This article focuses on how to perform extractions safely, predictably, and with minimal harm to hard and soft tissues. All these measures improve extraction patients’ experience.
1. Patient Preparation
Tooth extractions can usually be done without complications, but patients must be prepared. Underestimating tooth extractions can lead to shame and medico-legal penalties.
- Examine the risks of tooth extractions in patients with cardiovascular or hepato-renal disease, diabetes, immunosuppression, and concomitant blood thinners or anti-resorptive drugs.
- Discuss a patient’s health concerns with their GP.
- Perform a complete clinical assessment to determine tooth access, arch position, crown condition, and surrounding restorations at risk during tooth extraction. Consider a periradicular radiograph to identify anatomical issues.
- Share decision-making to gain patient consent. Reassuring patients is important, but it’s also important to manage expectations, explain potential hazards, and avoid over-promising.
- Use a surgical safety checklist to prevent erroneous tooth extractions.
2. Select Appropriate Instruments
Forceps, luxation, and elevators remove teeth. Preparing all needed instruments seems wise. Extra equipment is time-consuming and stressful during surgery. It may affect cross-infection control because instruments must be removed from drawers and gloves changed frequently. Patients may think dentists are struggling because they need extra devices.
3. Prioritize Access
Any surgical procedure, including tooth extractions, requires good access and vision. This requires proper operator and patient positioning, retraction of soft tissues (lips, cheeks, tongue), and excellent lighting. We’ve seen doctors exploit a mechanical disadvantage to approach a patient and ignore poor soft tissue retraction and illumination, especially during difficult extractions. This attitude complicates the procedure and increases the dentist’s and patient’s stress and irritation. Clear access to the operation site requires optimal placement, soft tissue retraction, unobstructed light, and effective suction.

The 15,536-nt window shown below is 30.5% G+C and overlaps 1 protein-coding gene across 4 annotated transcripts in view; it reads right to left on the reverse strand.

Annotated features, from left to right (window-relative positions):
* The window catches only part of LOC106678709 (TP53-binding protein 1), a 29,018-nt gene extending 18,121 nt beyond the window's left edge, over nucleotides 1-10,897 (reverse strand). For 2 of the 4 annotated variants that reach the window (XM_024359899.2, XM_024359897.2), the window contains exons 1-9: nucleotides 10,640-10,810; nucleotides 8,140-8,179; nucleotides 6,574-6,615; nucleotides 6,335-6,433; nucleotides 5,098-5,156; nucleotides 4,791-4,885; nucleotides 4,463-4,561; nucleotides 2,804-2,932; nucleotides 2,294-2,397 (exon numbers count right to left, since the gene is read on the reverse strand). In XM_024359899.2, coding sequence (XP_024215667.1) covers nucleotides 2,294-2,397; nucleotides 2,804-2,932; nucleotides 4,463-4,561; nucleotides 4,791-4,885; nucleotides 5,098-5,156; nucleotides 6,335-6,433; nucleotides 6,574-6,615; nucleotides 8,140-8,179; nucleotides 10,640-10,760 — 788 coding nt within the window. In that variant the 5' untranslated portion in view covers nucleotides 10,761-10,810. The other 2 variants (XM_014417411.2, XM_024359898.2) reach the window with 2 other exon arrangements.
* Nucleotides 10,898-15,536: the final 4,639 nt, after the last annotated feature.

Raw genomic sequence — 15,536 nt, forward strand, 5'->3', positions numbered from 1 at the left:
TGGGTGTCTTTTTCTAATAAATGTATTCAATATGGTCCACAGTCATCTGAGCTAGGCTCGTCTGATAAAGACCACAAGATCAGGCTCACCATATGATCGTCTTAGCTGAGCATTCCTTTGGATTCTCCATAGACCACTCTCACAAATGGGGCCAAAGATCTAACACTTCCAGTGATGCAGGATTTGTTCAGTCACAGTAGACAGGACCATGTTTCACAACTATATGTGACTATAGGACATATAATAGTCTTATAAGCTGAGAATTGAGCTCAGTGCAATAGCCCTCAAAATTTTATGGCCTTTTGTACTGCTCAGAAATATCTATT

4. Use Your Instruments Correctly
Despite wide variations in the difficulty of tooth extractions in clinical practice and the different procedures used by practitioners, it is generally advantageous to start with luxation. Unless ankylosed, periodontal ligament fixes teeth in the alveolar bone. Luxation can be used as peristomes to cut periodontal filaments with minimal force. Using luxation correctly can make tooth extractions easy. Next, Coupland’s elevators are used to lift the tooth by engaging the cementoenamel junction on the buccal face. Rotating the elevator’s long axis raises the tooth along its withdrawal route. Finally, the right forceps can displace and deliver the tooth.
5. Provide Appropriate Post-Extraction Management
After tooth extraction, healing requires several steps:
- Don’t insert a bite pack after tooth extraction. If necessary, smooth the socket walls with a bone file or rose-head surgical bur. Using saline irrigation and suction, clean the socket to reduce microbial load. These steps promote extraction socket healing.
- Ensure hemostasis before discharging the patient, and never send a bite pack. A ten-minute bite on a pressure pack over the extraction socket stops bleeding.
- Post-extraction advice on pain control, postoperative bleeding, dental hygiene, diet, and things to avoid (smoking, alcohol, heavy exercise). Active spitting/rinsing must be avoided for at least 24 hours after extractions to prevent dislodging the blood clot, preventing healing, and possibly causing alveolar osteitis.
- Provide an emergency contact number for complex extractions.
If you’re looking for the best oral surgeons in Los Angeles, you can’t go wrong with any of the options on this list. All of these surgeons are highly skilled and experienced, and they will be able to provide you with the care and treatment you need. Whether you need a simple procedure or something more complex, you can rest assured that you’ll be in good hands with any of these surgeons.